Acts 9 second lesson
and taking food, he was strengthened. For some days he was with the disciples at Damascus. And immediately he proclaimed Jesus in the synagogues, saying, “He is the Son of God.” And all who heard him were amazed and said, “Is not this the man who made havoc in Jerusalem of those who called upon this name? And has he not come here for this purpose, to bring them bound before the chief priests?” But Saul increased all the more in strength, and confounded the Jews who lived in Damascus by proving that Jesus was the Christ.
Now, I want to take two phrases here, son of God, he is the son of God, and this notion of proving that Jesus was the Christ. Now, I’m just going to make a comment because you can go back and listen to previous episodes. Remember how we talked about the word Moshiach, the word Messiah, and the word Cristos , these are titles. And with the overwhelming New Testament use of the title Cristos, which is the Greek form of messiah, Moshiach, it was always associated with one or two things, a handful of key ideas. And one of which was in the death, burial, and especially the resurrection of Jesus. So when New Testament writers are talking about the Christ, they're talking about the full order gospel. And you say why are you bringing it up? Well, if we can see in verse 22 proving that Jesus was the Christ, again, it obviously uses the title there, he is the Messiah, the eschatological messiah, the ultimate messiah, the M. messiah. This guy was the M. messiah. Then, in verse 20, when it says that Paul was persuading them that Jesus was the son of God, the phrase son of God there, therefore, because of Jesus was the Christ two verses later, the phrase son of God in verse 20 has to mean more than just the Royal King figure from the line of David. Now, what I mean here is that if you look in the Old Testament, in the Old Testament the phrase son of God referred to, it’s used of Israel as a nation,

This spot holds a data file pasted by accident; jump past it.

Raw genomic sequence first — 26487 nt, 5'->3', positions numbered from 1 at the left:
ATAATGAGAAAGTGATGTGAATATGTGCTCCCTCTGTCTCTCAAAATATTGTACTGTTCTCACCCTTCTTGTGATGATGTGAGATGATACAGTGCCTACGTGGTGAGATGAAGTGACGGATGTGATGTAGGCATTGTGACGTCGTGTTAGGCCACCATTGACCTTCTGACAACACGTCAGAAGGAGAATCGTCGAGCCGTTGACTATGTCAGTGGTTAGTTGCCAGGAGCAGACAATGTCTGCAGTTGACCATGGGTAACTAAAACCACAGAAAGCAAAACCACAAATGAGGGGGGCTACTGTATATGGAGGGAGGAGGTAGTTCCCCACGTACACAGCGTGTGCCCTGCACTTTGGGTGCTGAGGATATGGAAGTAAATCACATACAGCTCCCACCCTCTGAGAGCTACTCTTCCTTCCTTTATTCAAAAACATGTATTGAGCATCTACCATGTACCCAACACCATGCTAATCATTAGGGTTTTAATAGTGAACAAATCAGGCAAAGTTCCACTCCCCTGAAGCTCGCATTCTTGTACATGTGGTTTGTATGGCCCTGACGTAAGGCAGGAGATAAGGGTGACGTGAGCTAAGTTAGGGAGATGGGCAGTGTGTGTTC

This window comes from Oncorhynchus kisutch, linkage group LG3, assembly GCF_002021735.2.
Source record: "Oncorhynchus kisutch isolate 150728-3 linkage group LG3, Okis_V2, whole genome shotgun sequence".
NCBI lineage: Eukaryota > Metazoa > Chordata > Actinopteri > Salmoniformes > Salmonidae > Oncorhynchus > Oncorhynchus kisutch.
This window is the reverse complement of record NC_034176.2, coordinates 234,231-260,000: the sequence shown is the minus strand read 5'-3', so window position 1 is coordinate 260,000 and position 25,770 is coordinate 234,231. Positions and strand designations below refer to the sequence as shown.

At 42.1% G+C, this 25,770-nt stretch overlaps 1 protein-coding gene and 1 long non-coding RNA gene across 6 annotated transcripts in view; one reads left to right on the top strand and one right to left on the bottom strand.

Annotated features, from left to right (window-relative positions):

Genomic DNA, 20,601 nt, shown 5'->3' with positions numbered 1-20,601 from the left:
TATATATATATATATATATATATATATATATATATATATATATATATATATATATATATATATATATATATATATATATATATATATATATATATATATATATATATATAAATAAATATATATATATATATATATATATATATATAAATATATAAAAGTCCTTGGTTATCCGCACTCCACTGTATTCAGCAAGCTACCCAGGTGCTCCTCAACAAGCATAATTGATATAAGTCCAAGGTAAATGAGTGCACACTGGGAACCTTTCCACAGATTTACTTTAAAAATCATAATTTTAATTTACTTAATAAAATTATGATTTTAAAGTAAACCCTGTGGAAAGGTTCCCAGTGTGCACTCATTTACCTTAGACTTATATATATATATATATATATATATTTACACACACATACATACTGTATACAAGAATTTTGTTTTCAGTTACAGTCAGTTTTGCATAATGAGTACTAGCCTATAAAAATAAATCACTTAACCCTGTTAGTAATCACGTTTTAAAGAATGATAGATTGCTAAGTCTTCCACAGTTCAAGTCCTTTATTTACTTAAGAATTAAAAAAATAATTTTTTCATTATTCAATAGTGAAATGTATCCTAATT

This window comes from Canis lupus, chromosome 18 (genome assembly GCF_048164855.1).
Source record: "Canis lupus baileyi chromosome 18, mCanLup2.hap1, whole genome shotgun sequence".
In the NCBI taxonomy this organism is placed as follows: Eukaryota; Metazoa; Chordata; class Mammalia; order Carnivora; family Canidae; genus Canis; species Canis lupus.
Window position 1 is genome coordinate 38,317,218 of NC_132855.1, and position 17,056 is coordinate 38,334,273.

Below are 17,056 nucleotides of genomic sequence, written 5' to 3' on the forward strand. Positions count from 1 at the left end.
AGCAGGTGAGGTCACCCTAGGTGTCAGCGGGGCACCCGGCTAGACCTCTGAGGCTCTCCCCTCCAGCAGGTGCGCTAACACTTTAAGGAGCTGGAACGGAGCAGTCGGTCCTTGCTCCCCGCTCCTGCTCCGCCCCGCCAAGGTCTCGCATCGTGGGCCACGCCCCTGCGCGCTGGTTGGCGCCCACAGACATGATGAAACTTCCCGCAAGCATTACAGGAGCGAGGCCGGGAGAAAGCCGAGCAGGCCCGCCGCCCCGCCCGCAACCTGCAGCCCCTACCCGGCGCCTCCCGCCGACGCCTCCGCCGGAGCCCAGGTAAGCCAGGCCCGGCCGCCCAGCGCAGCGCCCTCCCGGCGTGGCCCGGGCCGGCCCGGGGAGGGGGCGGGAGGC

Then you shall say to Pharaoh, ‘Thus says the Lord, Israel is my firstborn son,
and it’s also used of the king of Israel
I will be to him a father, and he shall be to me a son. When he commits iniquity, I will discipline him with the rod of men, with the stripes of the sons of men,
He shall cry to me, ‘You are my Father, my God, and the Rock of my salvation.’ And I will make him the firstborn, the highest of the kings of the earth.
God refers to the king as my son. So there would be those interpreters that say, look, this was all Paul’s talking about. Paul believes Jesus was of the line of David. He’s descended from David. Paul isn’t loading any of his theological stuff on the title son of God. He’s not talking about like the M messiah here. Jesus is just a descendent of David. That's where we draw the line. That’s all Paul's talking about. All this resurrection stuff here comes later, and the Christians invented that later. And it got imported by scribes back in the New Testament. This is the Bart Ehrman kind of thinking. That is just bunk because of the way Cristos two verses later has been front loaded with all of these references as we saw earlier in our study of Acts, all of the baggage that associates that title with a divine being, a resurrected being, a glorified being, who now sits at the right hand of God and fulfills this great eschatological role in conjunction with the coming of the Spirit. These promises that were given the Old Testament about the Spirit of God coming, forgiveness, that whole thing, reclaiming the nations, which is a heavy eschatological messianic theme, again, recovering, bringing the nations back into the fold, that sort of thing. That was not just in the days of the Israelite kings prior to the exile. That kind of talk is associated with the coming of the Kingdom of God, the real Kingdom of God, the big one, and one that includes everything, the one that includes all the nations. So because of this backdrop of the way Cristos was thought of and the way it’s used by New Testament writers, we need to look at son of God in its fullness, and not just restricted to David's line, that’s it. It just doesn't work here. So I wanted to make that comment as well. And lastly, in this chapter, something to notice here. If we go down a little ways to verse 23